Spreading the Word: Taking Every Opportunity to Teach Others About Health Literacy

By: Annalisa (ALiesel) and Alyssa (alzimarie)

 On January 19th, we presented our work on health literacy to our classmates in our Jefferson School of Health Professions class OT 560, “Interventions: Environmental Competence.” The focus of this interventions class is to understand the therapy process in terms of the dynamic interaction between the client, their occupations, and their environment, and apply this knowledge in practice by developing client-centered environmental modifications. In our concurrent course, OT 562, “Environmental Competence in Action”, pairs of students conduct an environmental analysis project with a community dwelling client. The OT students make seven visits to the client’s home and collaborate with the client to identify and carry out five adaptations to the environment that will support the client’s health and participation in daily occupations.

For many of us, this is our first time working as an OT consultant interacting with a client, as well as our first time performing a home environmental assessment. Prior to our first visits with our clients, our instructor, Tracey Vause-Earland, MS, OTR/L, prepared a series of classes designed to give us strategies for delivering client-centered, collaborative services. It was in planning these classes that Tracey asked us to present what she believed would be “imperative information” for the class to hear: the facts about health literacy.

Tracey was familiar with our work on health literacy in the virtual world of Second Life® (read about our presentation), and felt strongly that our classmates needed to develop health literacy skills in order to effectively interact with clients. We whole-heartedly agreed. Our research on health literacy has shown us just how critical it is for health professionals to support their clients’ ability to understand and use health information to make health decisions.

We began by showing a youtube clip created by the American Medical Association that contains first person accounts of what it is like to have low health literacy.  It was obvious following the video that we had our classmates’ attention. They expressed shock and amazement that their clients could be experiencing such low health literacy without their awareness.  We discussed what health literacy is and how the healthcare system places demands on individuals to independently manage their health. This creates an environment that is difficult for our clients.  We asked our classmates to brainstorm ways in which occupational therapists could improve clients’ understanding.  We did not anticipate the enthusiastic and thoughtful answers our classmates posed to this question.  They quite literally stole our thunder!  Knowing that our peers were able to apply the small amount of information we had given them and make connections to their interactions with clients was exciting.  The room was abuzz following our presentation. Classmates kept saying, “That was great- thank you. I had never thought about health literacy like that before.”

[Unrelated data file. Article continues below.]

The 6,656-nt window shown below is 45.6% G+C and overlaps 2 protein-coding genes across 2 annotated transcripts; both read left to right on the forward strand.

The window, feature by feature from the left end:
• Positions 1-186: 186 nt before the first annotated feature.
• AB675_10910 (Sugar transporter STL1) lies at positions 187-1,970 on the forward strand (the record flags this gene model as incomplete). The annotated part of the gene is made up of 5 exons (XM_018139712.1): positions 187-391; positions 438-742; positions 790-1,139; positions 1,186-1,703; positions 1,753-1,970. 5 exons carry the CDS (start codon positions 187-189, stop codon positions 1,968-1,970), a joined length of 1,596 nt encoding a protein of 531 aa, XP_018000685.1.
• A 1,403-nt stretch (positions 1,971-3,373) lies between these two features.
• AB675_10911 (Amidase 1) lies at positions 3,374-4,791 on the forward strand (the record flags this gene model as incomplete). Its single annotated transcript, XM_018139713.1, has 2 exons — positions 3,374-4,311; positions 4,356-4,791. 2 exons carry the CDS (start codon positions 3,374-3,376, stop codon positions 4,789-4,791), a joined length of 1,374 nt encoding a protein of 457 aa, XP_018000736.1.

In the three weeks since delivering our presentation, several classmates have voluntarily approached us to tell us how they have seen applications of health literacy in their own lives, and how their awareness of health literacy has shaped their interactions with their clients One classmate said, “I thought of your presentation over the weekend when I was at the doctor’s office. I had a question I wanted to ask my doctor, but I didn’t know how to phrase it, and I was too scared to bring it up in the end.” Another classmate said, “My OT 562 partner and I recalled what we learned about health literacy in your presentation when we worked with our client for our project this week. When we asked our client what kind of medication he was taking, he said he didn’t know what it was, but he takes it anyway ‘because the doctor tells him to’. He said he usually takes two kinds of medication before breakfast, but he doesn’t know if that’s the correct time of day to take them. He showed us the medications- he’s taking a blood thinner and a laxative, but he didn’t know why. We recognized this as an example of low health literacy!”

Our hope is that we can continue to educate those around us about health literacy: our peers, our professors, our clients, and our future employers and colleagues.  Evidence shows that the health care system is demanding more and more of clients to manage their own health (Smith & Gutman, 2011). This means that health professionals need to become skilled in supporting health literacy in their clients. We have developed a firm belief that health literacy is the future of health care and that it is imperative that we continue to spread the word.

For additional resources and information, visit our wiki.

References:

Smith, D. L., & Gutman, S. A. (2011).  Health literacy in occupational therapy practice and research.  American Journal                                                    of Occupational Therapy, 65, 367-369.  doi: 10.5014/ajot.2011.002139